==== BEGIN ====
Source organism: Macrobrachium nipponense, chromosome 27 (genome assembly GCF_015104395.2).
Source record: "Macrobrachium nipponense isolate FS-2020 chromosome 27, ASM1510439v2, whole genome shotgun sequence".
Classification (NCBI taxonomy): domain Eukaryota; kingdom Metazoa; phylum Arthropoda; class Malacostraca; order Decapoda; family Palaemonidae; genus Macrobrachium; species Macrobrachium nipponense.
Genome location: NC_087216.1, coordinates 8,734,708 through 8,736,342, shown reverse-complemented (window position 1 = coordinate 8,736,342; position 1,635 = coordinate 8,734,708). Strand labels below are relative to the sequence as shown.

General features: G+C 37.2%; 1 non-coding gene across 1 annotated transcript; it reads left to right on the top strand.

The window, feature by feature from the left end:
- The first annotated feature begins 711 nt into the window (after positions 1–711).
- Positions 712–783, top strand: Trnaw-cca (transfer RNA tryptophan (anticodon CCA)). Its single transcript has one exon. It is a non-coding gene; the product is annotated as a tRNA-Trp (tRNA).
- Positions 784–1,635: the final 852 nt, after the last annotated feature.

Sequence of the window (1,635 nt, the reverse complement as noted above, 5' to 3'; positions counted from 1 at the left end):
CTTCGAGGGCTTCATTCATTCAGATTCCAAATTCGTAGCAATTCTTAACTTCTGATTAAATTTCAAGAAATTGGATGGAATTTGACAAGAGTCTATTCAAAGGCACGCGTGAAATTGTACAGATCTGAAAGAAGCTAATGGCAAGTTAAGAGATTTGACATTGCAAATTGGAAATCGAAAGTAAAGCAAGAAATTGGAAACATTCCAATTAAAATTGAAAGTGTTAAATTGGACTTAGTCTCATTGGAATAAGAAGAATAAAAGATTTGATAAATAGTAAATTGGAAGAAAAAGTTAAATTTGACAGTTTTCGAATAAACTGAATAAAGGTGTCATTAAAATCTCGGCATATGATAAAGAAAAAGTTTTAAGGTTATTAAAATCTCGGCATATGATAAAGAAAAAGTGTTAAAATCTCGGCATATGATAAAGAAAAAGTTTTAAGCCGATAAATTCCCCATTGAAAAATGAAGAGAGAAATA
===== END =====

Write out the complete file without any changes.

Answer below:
Source organism: Macrobrachium nipponense, chromosome 27 (genome assembly GCF_015104395.2).
Source record: "Macrobrachium nipponense isolate FS-2020 chromosome 27, ASM1510439v2, whole genome shotgun sequence".
Classification (NCBI taxonomy): domain Eukaryota; kingdom Metazoa; phylum Arthropoda; class Malacostraca; order Decapoda; family Palaemonidae; genus Macrobrachium; species Macrobrachium nipponense.
Genome location: NC_087216.1, coordinates 8,734,708 through 8,736,342, shown reverse-complemented (window position 1 = coordinate 8,736,342; position 1,635 = coordinate 8,734,708). Strand labels below are relative to the sequence as shown.

General features: G+C 37.2%; 1 non-coding gene across 1 annotated transcript; it reads left to right on the top strand.

The window, feature by feature from the left end:
- The first annotated feature begins 711 nt into the window (after positions 1–711).
- Positions 712–783, top strand: Trnaw-cca (transfer RNA tryptophan (anticodon CCA)). Its single transcript has one exon. It is a non-coding gene; the product is annotated as a tRNA-Trp (tRNA).
- Positions 784–1,635: the final 852 nt, after the last annotated feature.

Sequence of the window (1,635 nt, the reverse complement as noted above, 5' to 3'; positions counted from 1 at the left end):
CTTCGAGGGCTTCATTCATTCAGATTCCAAATTCGTAGCAATTCTTAACTTCTGATTAAATTTCAAGAAATTGGATGGAATTTGACAAGAGTCTATTCAAAGGCACGCGTGAAATTGTACAGATCTGAAAGAAGCTAATGGCAAGTTAAGAGATTTGACATTGCAAATTGGAAATCGAAAGTAAAGCAAGAAATTGGAAACATTCCAATTAAAATTGAAAGTGTTAAATTGGACTTAGTCTCATTGGAATAAGAAGAATAAAAGATTTGATAAATAGTAAATTGGAAGAAAAAGTTAAATTTGACAGTTTTCGAATAAACTGAATAAAGGTGTCATTAAAATCTCGGCATATGATAAAGAAAAAGTTTTAAGGTTATTAAAATCTCGGCATATGATAAAGAAAAAGTGTTAAAATCTCGGCATATGATAAAGAAAAAGTTTTAAGCCGATAAATTCCCCATTGAAAAATGAAGAGAGAAATA